Art during the era of Augustus and his successors (44 BCE-64 AD). Part IV. Conclusion

Mosaicists, decorators, gem engravers and silversmiths all coming from Alexandria and Pergamon quickly moved to Rome, by then the new capital of the world.  Among the many objects found in Pompeii excels a brazier supported by three fauns who extend their hands forward in an instinctive gesture to test the degree of heat of a hot element.

Brazier or tripod for sacrifice with its legs in the form of young fauns, bronze, 1st century AD. (Naples National Archaeological Museum).

Pliny mentioned an artisan called Dioscorides who worked in Rome and who also engraved some beautiful cameos*.  He is credited with the Great Cameo of France representing the glorification of Germanicus: Tiberius and Livia, sitting among a group of other members of their family, welcome the noble figure of the glorious Roman general who’s guided by the Victory, at the bottom in a lower register are the defeated barbarians.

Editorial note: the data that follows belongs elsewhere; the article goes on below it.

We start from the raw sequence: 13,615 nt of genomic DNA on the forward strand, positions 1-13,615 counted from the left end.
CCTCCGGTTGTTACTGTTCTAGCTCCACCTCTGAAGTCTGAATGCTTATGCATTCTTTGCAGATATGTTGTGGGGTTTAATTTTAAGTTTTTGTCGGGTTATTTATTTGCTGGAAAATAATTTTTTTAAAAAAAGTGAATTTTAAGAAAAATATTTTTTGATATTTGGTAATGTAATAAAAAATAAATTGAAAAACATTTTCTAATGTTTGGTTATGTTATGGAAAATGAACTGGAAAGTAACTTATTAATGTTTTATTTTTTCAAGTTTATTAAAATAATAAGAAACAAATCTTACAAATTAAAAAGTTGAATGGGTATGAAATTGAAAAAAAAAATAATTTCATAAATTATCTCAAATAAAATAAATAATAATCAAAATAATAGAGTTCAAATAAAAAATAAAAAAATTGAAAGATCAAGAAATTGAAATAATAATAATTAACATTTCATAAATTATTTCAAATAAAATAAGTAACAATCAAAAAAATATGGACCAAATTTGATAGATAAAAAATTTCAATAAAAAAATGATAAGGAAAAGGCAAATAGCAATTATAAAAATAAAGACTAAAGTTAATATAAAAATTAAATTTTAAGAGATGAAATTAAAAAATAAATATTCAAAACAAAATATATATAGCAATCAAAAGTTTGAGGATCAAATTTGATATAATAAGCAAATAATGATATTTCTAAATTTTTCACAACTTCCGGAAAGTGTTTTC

The Augustan Roman art was a product of a society in which the Epicurean philosophy prevailed.  According to Epicurus, the promoter element of the universe was water, that is why the semi-religious cult of Venus was accepted because she was a goddess who was born from the ocean waters.  This also explains that in the Augustan art predominated, especially in decoration, plants with thick or succulent leaves (acanthus, banana leaves) and/or aquatic plants (aquatic ivy).  When the philosophical ideas of the Stoics were imposed during the following Flavian and Antonine dynasties, the activating element was fire instead of water, so the plant decoration used included a profusion of grape vine leaves alluding to Dionysus and oak leaves because this was the tree dedicated to Jupiter.

The Great Cameo of France, a five-layered sardonyx cameo ca. 23 AD. (Bibliotheque Nationale, Paris).

There are countless attributes that referred to the cult of Venus in the Augustan art: tridents of Neptune, Tritons, Nereids, sea horses and dolphins.  In objects of private use, such as furniture and jewelry, is where the mystical allusions to the Epicurean faith appeared more intense, for example, some necklaces had locks formed by two dolphins.


*Cameo: A method of carving an object such as an engraved gem, item of jewellery or vessel made in this manner. It nearly always features a raised (positive)relief image.